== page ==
Speakers of the opening session of the International Drug Policy Reform Conference call to end the war on drugs
The film crew of the Hungarian Civil Liberties Union (HCLU) is attending the International Drug Policy Reform Conference in Los Angeles, California. We filmed the speeches of the opening session where not only activists but politicians (Democrats and Republicans alike) declared a war on the failed war on drugs.
Gavin Newsome, California Lieutenant Governor said the 40 years old war on drugs is an abrupt failure and it is inexcusable and unacceptable that there are more than 2 million people behind bars in the US. He called for stronger leadership and louder voice to end the war.
Garry Johnson Former New Mexico Governor said that as President, he would establish a process for expediting pardons for those hundreds of thousands of Americans who have been convicted under federal law for nonviolent marijuana offenses, saying, “As President I believe pardoning those convicted under federal law would encourage the governors of the fifty states to likewise make it possible for a lot of good people to erase the blot of marijuana offenses from their records for state offenses.”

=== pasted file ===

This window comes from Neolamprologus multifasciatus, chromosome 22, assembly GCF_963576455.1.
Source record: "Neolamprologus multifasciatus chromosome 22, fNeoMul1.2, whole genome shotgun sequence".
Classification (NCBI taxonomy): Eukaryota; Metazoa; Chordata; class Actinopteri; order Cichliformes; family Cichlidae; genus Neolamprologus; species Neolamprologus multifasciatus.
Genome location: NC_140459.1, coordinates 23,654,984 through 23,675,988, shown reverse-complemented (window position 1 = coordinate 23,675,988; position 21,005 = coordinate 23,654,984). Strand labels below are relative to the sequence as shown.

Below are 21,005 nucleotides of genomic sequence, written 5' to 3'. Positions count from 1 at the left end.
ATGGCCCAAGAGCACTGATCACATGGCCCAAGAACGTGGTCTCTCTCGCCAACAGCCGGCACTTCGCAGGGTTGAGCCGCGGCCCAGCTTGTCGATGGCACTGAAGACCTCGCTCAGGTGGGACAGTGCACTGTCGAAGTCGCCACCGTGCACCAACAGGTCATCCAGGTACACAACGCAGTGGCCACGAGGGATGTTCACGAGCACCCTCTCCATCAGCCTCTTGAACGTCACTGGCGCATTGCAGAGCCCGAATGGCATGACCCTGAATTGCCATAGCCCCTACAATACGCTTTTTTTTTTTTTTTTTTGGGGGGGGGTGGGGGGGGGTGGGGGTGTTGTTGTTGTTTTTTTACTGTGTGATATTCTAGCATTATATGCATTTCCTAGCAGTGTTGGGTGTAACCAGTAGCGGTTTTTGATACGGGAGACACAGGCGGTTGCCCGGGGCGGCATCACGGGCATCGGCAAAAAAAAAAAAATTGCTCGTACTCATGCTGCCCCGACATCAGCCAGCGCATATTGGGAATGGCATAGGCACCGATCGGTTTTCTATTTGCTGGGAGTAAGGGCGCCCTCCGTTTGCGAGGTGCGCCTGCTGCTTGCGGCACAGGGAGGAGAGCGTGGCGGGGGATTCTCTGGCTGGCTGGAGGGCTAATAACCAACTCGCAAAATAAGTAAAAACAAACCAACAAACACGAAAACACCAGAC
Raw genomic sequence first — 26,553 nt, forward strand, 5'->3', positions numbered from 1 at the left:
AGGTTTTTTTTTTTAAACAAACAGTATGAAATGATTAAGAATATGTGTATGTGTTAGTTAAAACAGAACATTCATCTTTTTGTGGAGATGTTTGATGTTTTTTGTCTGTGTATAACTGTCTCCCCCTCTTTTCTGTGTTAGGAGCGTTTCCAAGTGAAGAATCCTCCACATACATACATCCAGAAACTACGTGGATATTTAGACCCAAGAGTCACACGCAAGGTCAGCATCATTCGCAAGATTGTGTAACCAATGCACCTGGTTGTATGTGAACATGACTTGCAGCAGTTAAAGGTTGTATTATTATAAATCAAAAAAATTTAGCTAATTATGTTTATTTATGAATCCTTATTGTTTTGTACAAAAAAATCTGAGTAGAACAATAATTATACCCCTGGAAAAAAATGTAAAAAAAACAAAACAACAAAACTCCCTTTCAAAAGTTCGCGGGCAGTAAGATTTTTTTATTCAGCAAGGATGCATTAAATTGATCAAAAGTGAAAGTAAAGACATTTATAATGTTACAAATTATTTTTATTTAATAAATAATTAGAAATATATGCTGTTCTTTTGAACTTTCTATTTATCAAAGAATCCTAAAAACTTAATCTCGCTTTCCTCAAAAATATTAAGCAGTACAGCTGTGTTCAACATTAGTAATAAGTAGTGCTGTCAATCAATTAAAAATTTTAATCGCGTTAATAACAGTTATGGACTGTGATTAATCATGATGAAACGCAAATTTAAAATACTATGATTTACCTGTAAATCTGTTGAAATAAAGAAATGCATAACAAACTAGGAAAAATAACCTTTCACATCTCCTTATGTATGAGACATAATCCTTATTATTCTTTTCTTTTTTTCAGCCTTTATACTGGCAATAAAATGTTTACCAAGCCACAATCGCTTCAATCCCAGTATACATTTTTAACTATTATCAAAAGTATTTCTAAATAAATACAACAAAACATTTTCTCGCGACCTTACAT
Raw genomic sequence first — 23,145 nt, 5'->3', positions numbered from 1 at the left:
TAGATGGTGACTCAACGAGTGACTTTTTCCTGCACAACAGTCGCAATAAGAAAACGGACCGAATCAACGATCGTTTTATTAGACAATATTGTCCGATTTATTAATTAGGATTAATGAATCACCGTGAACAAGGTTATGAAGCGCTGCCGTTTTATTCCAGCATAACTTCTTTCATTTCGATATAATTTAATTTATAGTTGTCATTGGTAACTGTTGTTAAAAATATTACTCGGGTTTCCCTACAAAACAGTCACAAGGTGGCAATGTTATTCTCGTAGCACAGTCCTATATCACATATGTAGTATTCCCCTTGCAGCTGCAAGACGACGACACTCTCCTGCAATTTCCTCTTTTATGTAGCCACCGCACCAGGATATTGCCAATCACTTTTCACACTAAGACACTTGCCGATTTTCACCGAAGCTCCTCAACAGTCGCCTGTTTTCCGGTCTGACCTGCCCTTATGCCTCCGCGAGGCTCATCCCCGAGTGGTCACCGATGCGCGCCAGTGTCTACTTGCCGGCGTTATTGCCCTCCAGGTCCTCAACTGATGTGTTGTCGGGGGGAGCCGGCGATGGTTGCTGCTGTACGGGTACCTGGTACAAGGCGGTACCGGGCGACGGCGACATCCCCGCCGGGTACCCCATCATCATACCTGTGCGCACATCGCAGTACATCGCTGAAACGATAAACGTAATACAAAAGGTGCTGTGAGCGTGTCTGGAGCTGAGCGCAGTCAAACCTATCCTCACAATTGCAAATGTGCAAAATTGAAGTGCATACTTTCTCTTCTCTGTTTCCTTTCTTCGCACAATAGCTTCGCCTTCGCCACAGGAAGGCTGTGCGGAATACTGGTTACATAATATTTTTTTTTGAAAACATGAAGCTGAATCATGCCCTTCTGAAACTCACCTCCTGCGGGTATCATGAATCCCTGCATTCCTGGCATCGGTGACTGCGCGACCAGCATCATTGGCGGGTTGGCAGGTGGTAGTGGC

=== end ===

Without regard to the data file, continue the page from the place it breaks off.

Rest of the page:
Pete White, Co-Director of the Los Angeles Community Action Network said the war on drugs is "failed our communities but it was a smashing success for those in power".
Alice Huffman President of the California NAACP told the story how she was converted to a drug policy reformer.
Ethan Nadelmann, Executive Director of the DPA said that this is a multigenerational struggle: there is no Berlin Wall for drug policy reform. However, the fall of the Soviet Union reminds us that the inconceivable can happen. An example is that today people like Jesse Jackson link arm with drug policy reformers. He said DEA agents and prosecutors, the most anti-reform people in America "are out of control". They demonstrate that governments can do evil even in a democratic society. He pointed out that drug reformers are often labeled as people who want to use drugs freely – and there is some truth in it, but there are drug reformers who hate drugs and still realized that the war on drugs is not the answer. "We are the people who love and hate drugs," he said. Mr. Nadelmann expressed his frustration over the reluctance of the Obama administration to show a strong leadership in ending the war.
Posted by Peter Sarosi